Once Again Entirely Free

Someone that you have deprived of everything is no longer in your power. He is once again entirely free. –Aleksandr I. Solzhenitsyn

4 thoughts on “Once Again Entirely Free

  1. When I was young I lost a close friend under the most dreadful of circumstances. My Dad explained to me that life is the most precious thing that we have, he taught me that helping others who struggle with their own lives is the greatest thing that we can do.

    Whether it is family, friends or strangers; the simplest assistance can sometimes lift a person just that little bit that it allows them to move forward under their own steam.

    Sadly there are 25 million North Koreans (I have not included its elite party members) who have no control over their lives (save that they control their own breathing just to get through each day).

    I hope before I ‘pop my clogs’ I see the reunification of the South & North, and that the country can move as one, just as the West & East Germans did. (I was home on leave and sat and marveled at the wall coming down in the presence of my Dad; I watched the tears in his eyes, he didn’t speak, he didn’t have to, his tears spoke volumes).

    One of my favourite quotes is ‘The Critic’, the theme of which has always assisted me in my endeavour to support others.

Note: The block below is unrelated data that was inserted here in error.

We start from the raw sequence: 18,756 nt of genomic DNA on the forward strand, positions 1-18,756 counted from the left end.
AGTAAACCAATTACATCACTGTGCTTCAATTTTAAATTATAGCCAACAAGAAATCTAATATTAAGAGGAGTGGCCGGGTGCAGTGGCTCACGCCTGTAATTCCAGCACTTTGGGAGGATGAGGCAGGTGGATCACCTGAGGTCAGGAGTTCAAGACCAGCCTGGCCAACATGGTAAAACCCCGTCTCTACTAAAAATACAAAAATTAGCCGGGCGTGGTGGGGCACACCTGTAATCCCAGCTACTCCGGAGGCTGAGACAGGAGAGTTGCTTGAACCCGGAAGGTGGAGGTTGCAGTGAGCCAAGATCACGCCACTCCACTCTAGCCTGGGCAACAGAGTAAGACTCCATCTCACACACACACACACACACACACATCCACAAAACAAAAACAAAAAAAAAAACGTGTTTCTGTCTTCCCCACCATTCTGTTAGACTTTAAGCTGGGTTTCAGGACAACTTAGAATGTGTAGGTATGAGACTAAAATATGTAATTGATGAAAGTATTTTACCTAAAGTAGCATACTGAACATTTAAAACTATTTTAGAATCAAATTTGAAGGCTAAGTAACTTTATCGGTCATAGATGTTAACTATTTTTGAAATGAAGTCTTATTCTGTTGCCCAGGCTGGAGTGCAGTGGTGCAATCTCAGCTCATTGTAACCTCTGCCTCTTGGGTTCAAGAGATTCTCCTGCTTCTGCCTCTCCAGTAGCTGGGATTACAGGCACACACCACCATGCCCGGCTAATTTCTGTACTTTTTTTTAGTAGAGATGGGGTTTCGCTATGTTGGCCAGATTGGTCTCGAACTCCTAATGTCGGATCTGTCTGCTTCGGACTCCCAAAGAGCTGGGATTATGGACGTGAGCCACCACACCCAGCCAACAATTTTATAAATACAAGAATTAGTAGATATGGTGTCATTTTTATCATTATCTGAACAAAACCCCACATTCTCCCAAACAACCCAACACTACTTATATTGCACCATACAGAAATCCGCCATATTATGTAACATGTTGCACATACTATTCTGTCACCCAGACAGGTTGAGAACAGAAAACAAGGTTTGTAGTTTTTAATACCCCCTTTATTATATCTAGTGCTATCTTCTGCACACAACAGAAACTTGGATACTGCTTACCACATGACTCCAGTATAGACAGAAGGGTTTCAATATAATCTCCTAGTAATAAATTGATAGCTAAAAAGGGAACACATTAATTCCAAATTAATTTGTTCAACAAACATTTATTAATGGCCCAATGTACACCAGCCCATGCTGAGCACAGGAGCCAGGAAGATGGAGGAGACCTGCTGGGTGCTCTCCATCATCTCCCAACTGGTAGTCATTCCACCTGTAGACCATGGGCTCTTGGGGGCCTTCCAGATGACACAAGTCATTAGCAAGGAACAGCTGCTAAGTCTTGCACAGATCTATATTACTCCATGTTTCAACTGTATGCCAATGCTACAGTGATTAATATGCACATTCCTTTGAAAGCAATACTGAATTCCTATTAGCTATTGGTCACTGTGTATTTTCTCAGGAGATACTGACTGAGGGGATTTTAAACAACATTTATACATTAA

“It is not the critic who counts, nor the man who points out how the strong man stumbled, or where the doer of deeds could have done them better.
    The credit belongs to the man who is actually in the arena; whose face is marred by dust and sweat and blood; who strives valiantly; who errs and comes short again and again; who knows the great enthusiasms, the great devotions, and spends himself in a worthy cause; Who, at the best, knows in the end the triumph of high achievement; and who, at the worst, at least fails while daring greatly, so that his place shall never be with those cold and timid souls who know neither victory nor defeat.”

    President Theodore Roosevelt

    Speech at the Sorbonne

    April 23, 1910

    Yours Aye.

    • Those were wise words of your father. Life is precious, which is why (rather than quaking in my boots) I find the jihadi meme of “we love death more than you love life” pathetic. It reads to me as: our lives are at a dead-end. We have nothing to live for here in the hell-hole we have created. So I will die for a reward that is earthly in pleasure, 72 virgins. As for the Teddy quote, I love it too.

  2. I found it highly illuminating Navy One you chose that particular quote from Aleksandr Solzhenitsyn…I have read a novel or two of his ..The Cancer Ward was one and as a matter of course, was difficult…the Russian mind is both a dark and convoluted place with depression and bleakness being a well-known quantity of their own individual lives; difficult to fathom…and above all else he understood the true nature of freedom and liberty because Mr. Solzhenitsyn existed for many years noting its absence in his own life….when you don’t have it, you appreciate it more…perhaps that is the sign we should understand; we here in America take our freedoms for granted; perhaps for a time we should live without them to appreciate them more fully? I do believe we are being given that chance/opportunity…it’s one I dread but you can only be free if you believe it in the face of all obstacles …k

    • I guess I chose the quote to fit with the picture of North Korea. His writing is gritty but real. I’ve always respected his life path, but I can’t remember much of the one book of his I read. . .

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